Tokyo Electric Power's bill for its Fukushima nuclear disaster may swell as more United States military personnel join a lawsuit charging the utility with lying about radiation levels they faced while assisting relief efforts after Japan's 2011 earthquake and tsunami disaster.
Twenty-six plaintiffs refiled a suit this week, with as many as 100 others in the process of joining the legal action, in demands for more than US$2 billion in compensation, the Stars and Stripes newspaper reported on Saturday, citing attorneys. An initial complaint was filed on December 21 by eight sailors.
The amended suit filed in California seeks at least US$40 million in compensatory and punitive damages for each plaintiff, as well as a fund exceeding US$1 billion, up from an earlier demand for US$100 million, for monitoring health and payment of medical costs, according to the report.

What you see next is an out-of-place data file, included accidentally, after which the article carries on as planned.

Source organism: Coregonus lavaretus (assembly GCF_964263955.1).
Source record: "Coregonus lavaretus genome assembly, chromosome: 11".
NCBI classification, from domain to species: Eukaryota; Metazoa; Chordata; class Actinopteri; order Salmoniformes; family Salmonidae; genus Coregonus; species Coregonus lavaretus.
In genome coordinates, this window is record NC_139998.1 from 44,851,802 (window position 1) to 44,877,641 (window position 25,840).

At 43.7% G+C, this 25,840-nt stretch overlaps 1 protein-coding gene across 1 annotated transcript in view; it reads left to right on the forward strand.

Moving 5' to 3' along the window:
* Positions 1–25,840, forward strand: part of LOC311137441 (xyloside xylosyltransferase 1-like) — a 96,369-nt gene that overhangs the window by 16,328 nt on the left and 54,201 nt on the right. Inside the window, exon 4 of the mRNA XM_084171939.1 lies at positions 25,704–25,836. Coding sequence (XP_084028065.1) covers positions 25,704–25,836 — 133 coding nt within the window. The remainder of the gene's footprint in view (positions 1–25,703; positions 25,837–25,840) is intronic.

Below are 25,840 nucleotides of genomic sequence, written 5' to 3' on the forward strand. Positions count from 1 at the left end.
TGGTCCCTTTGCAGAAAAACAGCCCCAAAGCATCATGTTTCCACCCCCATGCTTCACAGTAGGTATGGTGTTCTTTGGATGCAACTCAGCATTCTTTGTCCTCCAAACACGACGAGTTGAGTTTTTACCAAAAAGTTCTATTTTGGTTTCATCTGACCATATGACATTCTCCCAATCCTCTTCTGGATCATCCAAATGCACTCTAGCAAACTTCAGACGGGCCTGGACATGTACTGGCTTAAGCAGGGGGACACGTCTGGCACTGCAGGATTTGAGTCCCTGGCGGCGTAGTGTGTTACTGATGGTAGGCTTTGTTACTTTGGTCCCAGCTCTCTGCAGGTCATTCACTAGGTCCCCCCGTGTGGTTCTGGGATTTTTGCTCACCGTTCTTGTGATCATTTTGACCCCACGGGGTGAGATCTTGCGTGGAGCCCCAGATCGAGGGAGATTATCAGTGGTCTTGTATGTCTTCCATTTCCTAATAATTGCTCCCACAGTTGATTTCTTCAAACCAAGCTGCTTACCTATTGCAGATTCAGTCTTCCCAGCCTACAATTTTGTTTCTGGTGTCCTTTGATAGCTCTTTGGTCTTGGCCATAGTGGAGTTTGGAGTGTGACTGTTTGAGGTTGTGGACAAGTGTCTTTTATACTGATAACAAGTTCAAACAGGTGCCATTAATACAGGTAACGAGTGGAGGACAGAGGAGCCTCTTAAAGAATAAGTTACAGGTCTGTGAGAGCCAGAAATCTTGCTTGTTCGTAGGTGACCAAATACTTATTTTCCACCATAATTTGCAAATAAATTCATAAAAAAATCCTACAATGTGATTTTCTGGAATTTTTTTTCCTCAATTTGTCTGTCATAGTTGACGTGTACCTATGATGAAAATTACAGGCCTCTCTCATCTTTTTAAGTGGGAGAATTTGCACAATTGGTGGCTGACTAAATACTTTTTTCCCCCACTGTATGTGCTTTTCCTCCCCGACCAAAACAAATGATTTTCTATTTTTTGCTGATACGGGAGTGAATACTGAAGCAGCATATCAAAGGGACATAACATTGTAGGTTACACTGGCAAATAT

Tepco, as the Japanese utility is known, and the Japanese government conspired to create the false impression radiation leaking from the Fukushima Dai-Ichi plant did not pose a threat to the sailors, according to the original complaint. As a result, the plaintiffs rushed into areas that were unsafe and too close to the power plant, exposing them to radiation, the sailors' lawyers said.
Tokyo was "lying through their teeth about the reactor meltdown" as it reassured the crew of the USS Ronald Reagan that "everything is under control", the plaintiffs' lawyers said in the December complaint. "The plaintiffs must now endure a lifetime of radiation poisoning and suffering."
Tokyo Electric "confirmed" changes, including an addition to the number of plaintiffs, were made on March 12 to a lawsuit originally filed with the US District Court for the Southern District of California, the utility said in a filing to the Tokyo Stock Exchange.
Tepco "has not formally received the written complaint as of March 15", it said in the filing. "Once the complaint is formally delivered to us, we will handle the case appropriately after reviewing the plaintiffs' claims and demands," the firm said.